On the surface throughout the show, Nora functions. She works. She converses. She hides her grief. But it lies beneath, smoldering, waiting for something to set it off. One conversation finally does make her erupt. Toward the end of the episode, she starts talking to a man who wrote a book about the Departure. While drinking one of several martinis, Nora asks him about it, believing she’ll find another lost soul being slowly devoured by grief. Instead, he tells her, “If my eight-year-old can find happiness again, why can’t the rest of us?”
Nora erupts, screaming, “I lost everyone. I lost everything, you fucking fraud, you fucking liar. You’re not in pain because if you were in pain, you would know there is no moving on. There is no happiness. What’s next? What’s fucking next?” Nothing is next! Nothing!”
When the life I built for myself ended, I too was left with nothing. I had no home. My mother and I were living out of her consignment shop for well over a month because we couldn’t find an apartment. I had been on short-term disability for mental illness, but, having moved across state lines, those benefits ended. My friends were scattered, making it hard to connect face-to-face. I worked, I wrote, I slept, and not much more.
But there can be an end to pain, an awakening of hope.
After witnessing her outburst in the hotel bar, a man approaches Nora and takes her to see Holy Wayne, a prophet who can take people’s pain from them. At their meeting, he says to her, “You’ve lost someone, yes? Someones. And you believe you will always feel that pain. If it starts to slip away, you seek it out again, don’t you? Hope is your weakness. You want it gone because you don’t deserve it. Nora, you do deserve hope… the question remains the same: Do you want to feel this way?”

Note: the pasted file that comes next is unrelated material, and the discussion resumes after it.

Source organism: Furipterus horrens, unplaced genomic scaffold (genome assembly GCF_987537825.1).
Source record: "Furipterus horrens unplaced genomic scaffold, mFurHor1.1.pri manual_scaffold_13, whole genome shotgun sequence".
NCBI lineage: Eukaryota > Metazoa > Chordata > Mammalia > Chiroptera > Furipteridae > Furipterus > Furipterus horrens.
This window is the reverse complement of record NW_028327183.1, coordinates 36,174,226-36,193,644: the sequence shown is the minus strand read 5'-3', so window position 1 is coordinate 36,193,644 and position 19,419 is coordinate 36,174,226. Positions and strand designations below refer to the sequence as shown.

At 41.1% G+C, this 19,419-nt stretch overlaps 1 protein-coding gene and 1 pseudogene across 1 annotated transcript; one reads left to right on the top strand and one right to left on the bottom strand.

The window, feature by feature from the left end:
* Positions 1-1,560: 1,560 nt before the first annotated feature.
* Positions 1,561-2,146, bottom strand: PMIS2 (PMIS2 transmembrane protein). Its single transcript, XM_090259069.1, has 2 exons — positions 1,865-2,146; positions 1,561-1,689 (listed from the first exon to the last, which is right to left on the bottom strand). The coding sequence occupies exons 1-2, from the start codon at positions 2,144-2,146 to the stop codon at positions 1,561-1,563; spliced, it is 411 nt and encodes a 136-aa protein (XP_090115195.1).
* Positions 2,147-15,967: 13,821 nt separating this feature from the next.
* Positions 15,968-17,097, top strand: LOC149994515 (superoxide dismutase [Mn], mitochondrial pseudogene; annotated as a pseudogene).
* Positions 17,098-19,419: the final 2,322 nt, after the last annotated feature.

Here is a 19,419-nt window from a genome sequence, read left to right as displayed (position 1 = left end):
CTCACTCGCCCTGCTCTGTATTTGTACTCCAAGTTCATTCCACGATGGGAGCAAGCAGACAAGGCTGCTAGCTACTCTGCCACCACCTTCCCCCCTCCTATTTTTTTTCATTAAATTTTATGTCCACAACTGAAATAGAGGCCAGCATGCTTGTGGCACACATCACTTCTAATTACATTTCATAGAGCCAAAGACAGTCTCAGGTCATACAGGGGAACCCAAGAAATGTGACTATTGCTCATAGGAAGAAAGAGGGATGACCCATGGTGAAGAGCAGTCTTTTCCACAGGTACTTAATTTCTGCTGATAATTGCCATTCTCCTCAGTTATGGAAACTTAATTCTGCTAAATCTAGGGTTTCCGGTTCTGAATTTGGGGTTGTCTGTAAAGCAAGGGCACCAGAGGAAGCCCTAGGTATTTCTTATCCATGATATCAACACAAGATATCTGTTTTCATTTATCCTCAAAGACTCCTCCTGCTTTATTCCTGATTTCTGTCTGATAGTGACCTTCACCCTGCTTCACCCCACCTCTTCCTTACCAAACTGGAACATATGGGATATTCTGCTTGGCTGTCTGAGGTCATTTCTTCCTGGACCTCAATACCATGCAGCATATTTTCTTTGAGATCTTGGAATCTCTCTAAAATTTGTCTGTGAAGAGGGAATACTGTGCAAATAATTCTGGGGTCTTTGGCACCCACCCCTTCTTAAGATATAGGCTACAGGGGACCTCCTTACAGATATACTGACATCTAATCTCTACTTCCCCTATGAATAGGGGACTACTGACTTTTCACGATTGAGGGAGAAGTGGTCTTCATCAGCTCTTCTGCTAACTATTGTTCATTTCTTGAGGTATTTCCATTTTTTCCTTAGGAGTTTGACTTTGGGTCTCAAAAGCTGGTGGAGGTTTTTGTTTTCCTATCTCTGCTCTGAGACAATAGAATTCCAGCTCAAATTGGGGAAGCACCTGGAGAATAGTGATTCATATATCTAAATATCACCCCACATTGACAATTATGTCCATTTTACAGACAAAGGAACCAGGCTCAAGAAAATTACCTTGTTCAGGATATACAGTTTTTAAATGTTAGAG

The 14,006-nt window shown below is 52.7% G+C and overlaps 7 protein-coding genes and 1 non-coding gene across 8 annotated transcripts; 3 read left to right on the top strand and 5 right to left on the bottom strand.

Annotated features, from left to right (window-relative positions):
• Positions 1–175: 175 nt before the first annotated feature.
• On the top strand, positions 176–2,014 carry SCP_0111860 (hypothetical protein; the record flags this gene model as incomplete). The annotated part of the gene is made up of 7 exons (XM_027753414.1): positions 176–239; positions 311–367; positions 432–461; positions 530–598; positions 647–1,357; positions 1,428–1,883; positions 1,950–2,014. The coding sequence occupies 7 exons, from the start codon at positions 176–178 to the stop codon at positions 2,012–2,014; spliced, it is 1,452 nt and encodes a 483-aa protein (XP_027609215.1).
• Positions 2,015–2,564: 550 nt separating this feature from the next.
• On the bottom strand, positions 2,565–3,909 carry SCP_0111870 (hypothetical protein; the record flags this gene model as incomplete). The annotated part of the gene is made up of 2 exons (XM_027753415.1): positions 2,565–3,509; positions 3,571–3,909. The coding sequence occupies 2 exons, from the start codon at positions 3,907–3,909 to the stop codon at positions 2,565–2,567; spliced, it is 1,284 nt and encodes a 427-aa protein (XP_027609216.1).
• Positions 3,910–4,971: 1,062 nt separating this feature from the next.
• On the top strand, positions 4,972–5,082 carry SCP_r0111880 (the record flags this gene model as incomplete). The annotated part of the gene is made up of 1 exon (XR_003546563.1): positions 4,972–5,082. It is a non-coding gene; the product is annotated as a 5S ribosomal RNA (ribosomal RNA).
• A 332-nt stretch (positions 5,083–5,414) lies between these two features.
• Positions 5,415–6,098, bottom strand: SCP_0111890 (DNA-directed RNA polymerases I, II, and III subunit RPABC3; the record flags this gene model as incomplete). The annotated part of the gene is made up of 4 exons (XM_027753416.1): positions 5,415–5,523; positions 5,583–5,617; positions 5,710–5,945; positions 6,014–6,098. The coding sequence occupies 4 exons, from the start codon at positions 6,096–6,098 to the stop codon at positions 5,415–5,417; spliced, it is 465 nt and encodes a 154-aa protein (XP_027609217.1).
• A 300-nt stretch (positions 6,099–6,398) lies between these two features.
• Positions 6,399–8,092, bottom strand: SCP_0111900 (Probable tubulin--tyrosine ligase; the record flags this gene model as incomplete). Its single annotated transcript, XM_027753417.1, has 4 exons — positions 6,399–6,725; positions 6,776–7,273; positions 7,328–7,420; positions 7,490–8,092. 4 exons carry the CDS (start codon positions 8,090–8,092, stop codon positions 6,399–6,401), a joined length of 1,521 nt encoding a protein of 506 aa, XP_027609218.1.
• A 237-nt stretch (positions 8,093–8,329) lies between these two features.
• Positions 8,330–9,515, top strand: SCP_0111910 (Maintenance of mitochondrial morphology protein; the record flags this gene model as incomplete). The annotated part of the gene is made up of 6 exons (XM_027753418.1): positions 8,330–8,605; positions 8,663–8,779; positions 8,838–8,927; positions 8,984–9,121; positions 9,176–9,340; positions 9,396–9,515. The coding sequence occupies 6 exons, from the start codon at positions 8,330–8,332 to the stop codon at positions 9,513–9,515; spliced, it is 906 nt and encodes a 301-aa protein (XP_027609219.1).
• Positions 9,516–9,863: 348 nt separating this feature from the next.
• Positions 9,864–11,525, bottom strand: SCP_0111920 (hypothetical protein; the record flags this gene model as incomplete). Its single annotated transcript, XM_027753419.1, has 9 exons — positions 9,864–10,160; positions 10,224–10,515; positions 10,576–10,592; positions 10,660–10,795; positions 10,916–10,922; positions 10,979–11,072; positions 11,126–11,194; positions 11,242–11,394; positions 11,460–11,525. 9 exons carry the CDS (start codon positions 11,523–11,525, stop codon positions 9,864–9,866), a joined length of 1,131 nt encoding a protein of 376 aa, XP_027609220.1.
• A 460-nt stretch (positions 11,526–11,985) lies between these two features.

She answers “no,” and he offers to take her pain, but she asks, “Will I forget them?” He promises she won’t. And so she steps into his embrace, sobbing at first, but it gradually subsides.
I watched the scene, feeling its truth in every inch of my also-sobbing body, realizing I could allow myself hope, too.
Afterward, Nora’s life changes. She stops watching children at the playground. She throws away the reminders of the day her family disappeared. She even agrees to go on a date.
Real life isn’t so simple. Talk of marriage still nibbles at my heart. I continue to hold my pain as one would cradle a sick child. I cannot yet date with any certainty—I’m not sure if my marriage can be mended or if I want it to be. But I do have hope that I can let go of my pain and anger. I do have hope that each day will be better. I hope that one day, I can be Nora Durst, instead of simply “Guest.”